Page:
I’ve been aggressively avoiding making tough decisions and having challenging conversations over the last few months and they all seem to be surfacing all within the same week. Funny how our universe works that way. Like “Come on Kristen, you’ve avoided too long- we’re forcing ALL the decisions on you now.”
Between work, relationships and my personal life- the need for a decision is becoming more apparent and it’s making me crawl out of my skin. I woke up with a heavy chest. My lungs feeling heavy. My calves and hands tingling and tightening.
This isn’t a surprise. I’m fortunate to now have the brain space and awareness (yay recovery!) to see my eating disorder has been acting out more and more as I continue to be confronted with these life decisions.
The last two weeks I’ve fought off poor body image. I’ve felt extra whale-like lately. I’ve spent way too much time examining my body in the mirror, pinching my arm fat, changing my outfits and weighing myself.
I’ve started stressing more about missing a workout and food hasn’t been appealing.
So what’s my point here?
Anxiety is the connection.
When our personal lives get complicated our anxiety peaks which enables the eating disorder to take control.
It’s also why it’s so tough to reach recovery.
I’ve been asked plenty of times “Can’t you just be recovered?” , “Can’t you choose recovery?” , “Can you just let go of the eating disorder?”
The answer is no. Eating disorders act as a protective mechanism. It is something individuals develop and learn to depend on as a way to cope with emotional distress.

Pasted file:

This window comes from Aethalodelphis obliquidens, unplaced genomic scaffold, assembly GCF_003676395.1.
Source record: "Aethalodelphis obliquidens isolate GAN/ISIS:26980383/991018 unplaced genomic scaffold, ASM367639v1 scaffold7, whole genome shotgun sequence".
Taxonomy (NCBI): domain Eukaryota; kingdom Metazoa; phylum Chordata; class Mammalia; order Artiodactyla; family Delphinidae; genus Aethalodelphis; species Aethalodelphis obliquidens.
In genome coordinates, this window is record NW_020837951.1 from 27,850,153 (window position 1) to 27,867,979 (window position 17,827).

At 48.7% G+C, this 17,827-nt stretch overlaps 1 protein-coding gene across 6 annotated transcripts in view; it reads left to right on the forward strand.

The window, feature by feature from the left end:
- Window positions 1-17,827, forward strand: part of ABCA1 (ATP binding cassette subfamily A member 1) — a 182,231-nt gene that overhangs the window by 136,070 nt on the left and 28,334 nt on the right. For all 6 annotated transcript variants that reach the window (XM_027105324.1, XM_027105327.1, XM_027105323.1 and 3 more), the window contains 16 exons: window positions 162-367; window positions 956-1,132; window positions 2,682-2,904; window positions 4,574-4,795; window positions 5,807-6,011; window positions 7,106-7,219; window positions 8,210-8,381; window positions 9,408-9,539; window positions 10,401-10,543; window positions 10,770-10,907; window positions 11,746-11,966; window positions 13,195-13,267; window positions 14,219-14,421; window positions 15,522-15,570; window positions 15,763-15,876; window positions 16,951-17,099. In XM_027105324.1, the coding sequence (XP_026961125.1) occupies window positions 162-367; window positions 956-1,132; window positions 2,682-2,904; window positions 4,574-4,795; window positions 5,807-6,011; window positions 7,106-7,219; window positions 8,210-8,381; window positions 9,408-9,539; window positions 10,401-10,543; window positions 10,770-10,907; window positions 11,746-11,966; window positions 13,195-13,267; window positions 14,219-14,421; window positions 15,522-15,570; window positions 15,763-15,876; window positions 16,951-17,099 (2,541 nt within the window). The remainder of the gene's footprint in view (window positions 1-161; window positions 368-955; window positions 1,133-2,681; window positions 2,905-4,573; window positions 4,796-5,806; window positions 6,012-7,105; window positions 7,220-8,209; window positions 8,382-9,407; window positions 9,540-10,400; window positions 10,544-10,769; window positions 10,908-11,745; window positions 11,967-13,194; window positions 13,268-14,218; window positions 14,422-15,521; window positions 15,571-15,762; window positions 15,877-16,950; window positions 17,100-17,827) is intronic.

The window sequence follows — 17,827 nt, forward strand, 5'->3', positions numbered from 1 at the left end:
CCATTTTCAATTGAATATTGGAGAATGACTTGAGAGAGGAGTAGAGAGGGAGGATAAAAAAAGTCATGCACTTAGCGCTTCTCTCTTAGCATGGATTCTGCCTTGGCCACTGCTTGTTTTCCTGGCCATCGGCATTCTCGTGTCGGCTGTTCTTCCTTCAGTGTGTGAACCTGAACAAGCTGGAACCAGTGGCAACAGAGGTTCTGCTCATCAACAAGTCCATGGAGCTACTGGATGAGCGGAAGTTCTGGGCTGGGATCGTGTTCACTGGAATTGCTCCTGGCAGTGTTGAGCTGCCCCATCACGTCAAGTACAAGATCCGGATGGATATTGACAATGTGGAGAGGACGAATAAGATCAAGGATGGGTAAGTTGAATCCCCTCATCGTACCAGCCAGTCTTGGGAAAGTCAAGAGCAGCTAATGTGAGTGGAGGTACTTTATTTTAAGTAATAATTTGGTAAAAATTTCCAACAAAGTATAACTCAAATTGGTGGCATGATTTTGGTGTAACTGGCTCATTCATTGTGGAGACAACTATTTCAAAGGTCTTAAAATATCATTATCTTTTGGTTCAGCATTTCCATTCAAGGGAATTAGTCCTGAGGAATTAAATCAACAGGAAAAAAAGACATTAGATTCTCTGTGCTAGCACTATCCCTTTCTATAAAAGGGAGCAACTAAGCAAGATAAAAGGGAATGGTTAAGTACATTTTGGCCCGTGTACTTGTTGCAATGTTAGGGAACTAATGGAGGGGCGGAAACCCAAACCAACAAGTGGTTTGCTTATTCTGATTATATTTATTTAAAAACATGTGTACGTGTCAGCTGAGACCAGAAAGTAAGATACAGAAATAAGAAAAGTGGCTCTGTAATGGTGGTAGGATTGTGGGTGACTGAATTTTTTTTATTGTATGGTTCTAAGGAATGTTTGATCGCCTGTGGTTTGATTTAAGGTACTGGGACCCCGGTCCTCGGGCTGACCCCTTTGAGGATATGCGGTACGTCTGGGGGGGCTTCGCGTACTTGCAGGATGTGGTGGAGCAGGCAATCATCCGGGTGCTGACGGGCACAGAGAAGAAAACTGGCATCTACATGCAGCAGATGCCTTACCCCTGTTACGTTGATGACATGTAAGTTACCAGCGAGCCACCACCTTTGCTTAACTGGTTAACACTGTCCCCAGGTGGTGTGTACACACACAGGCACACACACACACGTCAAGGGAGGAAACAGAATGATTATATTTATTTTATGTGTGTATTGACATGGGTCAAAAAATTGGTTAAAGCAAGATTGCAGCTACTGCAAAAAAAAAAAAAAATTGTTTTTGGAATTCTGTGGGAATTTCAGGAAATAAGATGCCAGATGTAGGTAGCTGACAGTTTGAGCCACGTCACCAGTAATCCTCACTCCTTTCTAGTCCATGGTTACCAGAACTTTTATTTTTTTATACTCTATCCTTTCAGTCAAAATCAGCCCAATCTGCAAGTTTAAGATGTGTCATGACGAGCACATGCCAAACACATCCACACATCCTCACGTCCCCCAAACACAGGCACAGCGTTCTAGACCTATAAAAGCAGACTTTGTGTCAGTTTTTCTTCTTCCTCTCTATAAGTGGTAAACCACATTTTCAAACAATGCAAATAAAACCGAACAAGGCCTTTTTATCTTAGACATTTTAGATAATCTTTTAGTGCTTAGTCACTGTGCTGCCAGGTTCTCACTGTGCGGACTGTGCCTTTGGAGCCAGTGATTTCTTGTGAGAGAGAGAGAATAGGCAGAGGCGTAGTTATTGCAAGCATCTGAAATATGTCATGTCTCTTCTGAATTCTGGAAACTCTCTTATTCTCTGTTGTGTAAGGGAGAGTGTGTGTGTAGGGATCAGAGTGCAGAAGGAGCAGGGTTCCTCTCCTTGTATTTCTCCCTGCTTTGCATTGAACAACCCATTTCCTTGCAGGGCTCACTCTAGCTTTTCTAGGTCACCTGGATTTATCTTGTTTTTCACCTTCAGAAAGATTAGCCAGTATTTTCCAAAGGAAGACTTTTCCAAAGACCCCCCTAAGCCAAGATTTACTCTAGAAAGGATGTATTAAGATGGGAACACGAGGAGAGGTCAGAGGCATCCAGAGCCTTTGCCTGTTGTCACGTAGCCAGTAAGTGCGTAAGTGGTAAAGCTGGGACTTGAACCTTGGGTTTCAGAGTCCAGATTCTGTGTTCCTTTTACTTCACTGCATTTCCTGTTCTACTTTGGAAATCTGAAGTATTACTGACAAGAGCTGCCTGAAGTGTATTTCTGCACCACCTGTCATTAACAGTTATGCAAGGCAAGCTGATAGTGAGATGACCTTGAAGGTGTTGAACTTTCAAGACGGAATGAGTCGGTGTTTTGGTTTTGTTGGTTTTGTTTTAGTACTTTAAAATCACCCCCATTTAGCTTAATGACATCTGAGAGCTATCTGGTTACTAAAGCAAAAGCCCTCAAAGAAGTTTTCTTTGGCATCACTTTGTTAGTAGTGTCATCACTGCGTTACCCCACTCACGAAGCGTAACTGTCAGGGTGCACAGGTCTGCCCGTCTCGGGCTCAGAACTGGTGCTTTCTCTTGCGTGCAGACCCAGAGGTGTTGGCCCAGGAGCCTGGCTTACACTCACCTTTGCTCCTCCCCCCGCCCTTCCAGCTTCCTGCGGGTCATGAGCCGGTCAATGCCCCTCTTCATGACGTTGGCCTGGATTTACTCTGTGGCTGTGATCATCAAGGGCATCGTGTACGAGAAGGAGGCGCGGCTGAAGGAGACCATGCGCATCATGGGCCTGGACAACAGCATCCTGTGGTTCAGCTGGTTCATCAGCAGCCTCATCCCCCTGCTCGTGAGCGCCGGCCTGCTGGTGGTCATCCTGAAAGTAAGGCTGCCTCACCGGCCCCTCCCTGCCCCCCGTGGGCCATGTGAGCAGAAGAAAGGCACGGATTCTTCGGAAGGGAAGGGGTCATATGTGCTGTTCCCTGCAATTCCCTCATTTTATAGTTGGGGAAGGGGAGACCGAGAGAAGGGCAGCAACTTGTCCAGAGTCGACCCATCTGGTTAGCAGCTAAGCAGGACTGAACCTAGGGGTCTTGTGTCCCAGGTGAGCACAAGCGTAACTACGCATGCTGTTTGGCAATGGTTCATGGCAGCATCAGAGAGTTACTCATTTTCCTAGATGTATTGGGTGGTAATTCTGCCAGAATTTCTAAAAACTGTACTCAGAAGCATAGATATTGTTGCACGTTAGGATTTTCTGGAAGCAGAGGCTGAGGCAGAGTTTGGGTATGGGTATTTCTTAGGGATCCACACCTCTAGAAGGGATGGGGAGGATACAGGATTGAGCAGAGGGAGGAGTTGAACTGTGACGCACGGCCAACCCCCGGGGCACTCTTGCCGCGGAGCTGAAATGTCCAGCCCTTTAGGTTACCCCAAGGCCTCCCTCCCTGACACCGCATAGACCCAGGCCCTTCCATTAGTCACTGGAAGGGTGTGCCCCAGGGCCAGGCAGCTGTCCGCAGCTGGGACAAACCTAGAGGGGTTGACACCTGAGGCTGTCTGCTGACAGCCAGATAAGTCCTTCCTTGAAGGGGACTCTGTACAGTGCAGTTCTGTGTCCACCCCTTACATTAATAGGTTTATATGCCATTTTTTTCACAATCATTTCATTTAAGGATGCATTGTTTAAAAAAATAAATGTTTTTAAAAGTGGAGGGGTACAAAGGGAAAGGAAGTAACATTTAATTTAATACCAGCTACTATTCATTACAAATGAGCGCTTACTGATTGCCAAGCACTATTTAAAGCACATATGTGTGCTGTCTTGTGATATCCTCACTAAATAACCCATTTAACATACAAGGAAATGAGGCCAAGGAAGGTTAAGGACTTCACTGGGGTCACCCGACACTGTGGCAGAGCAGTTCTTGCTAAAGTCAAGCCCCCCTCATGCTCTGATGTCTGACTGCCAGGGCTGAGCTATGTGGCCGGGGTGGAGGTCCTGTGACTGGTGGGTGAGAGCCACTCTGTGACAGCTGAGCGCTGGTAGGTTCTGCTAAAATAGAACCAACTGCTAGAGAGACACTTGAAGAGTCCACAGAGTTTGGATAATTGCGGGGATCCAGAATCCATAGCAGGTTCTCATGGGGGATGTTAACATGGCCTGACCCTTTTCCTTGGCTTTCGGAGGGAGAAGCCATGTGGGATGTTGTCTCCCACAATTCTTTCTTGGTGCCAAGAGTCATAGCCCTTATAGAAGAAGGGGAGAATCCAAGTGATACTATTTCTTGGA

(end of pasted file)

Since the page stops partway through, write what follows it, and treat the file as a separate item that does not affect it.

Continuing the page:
Dr. Anita Johnson, author of Eating in the Light of the Moon, illustrates just how difficult fully letting go of the eating disorder is and the process of recovery.
She sets an image of a raging river. You’re standing on the riverbanks, it’s dark and pouring. Suddenly you slip and fall and you’re pulled into the water. You begin drowning as the rapids start sucking you down. When suddenly, a log comes along. No shocker here- you grab that damn log for life. It keeps your head above water and prevents you from drowning.
Eventually, you float on the log to a calmer break in the river. You see the shore, but the channel is too narrow to swim with the log. You now have to let go of the very thing that saved your life for so long. Anita explains, “the very thing that saved your life is now getting in the way of where you want to go in life.”
You could let go of the log and swim, but what if you drown halfway? The best option would most likely be letting go of the log to try and float and when you start sinking, grabbing back onto the log. Then you let go of the log again and you practice treading water, grabbing the log again when you are tired. You would continue this gaining your strength to make the full swim to shore without the log.
“Recovery from an eating disorder requires honoring and appreciating its function” -Anita Johnson
If ya haven’t caught on by now, the log is a metaphor for the eating disorder. Those of us with eating disorders relied on disordered behaviors to cope with some emotion, environment or situation for so long.
I love this metaphor for a number of reasons:
- It illustrates just how difficult letting go of the eating disorder is
- It illustrates the process of recovery- small steps, highs and lows (floating and sinking), practicing to gain strength to reach ultimate shore/health
- It acts as a reminder to examine your situation. When the eating disorder is getting louder, there’s a good chance there are some rapids (emotional distress) popping up. Half the time you may never notice until the eating disorder is already loud AF and you’re clinging to the log for dear life. No bueno.
Each time we choose recovery, we let go of our “log”. However, in times of serious emotional distress, we can find ourselves flirting with eating disorder behaviors as we reach back out for that log.
But that’s okay, it’s part of the process. I’ve been in recovery for 2 years now but I don’t think I’ve reached the shore yet. I’m not sure if I ever will, but I am certainly doing some strong ass laps and getting stronger.
I’ve said it before and I’ll say it again, it’s all a process.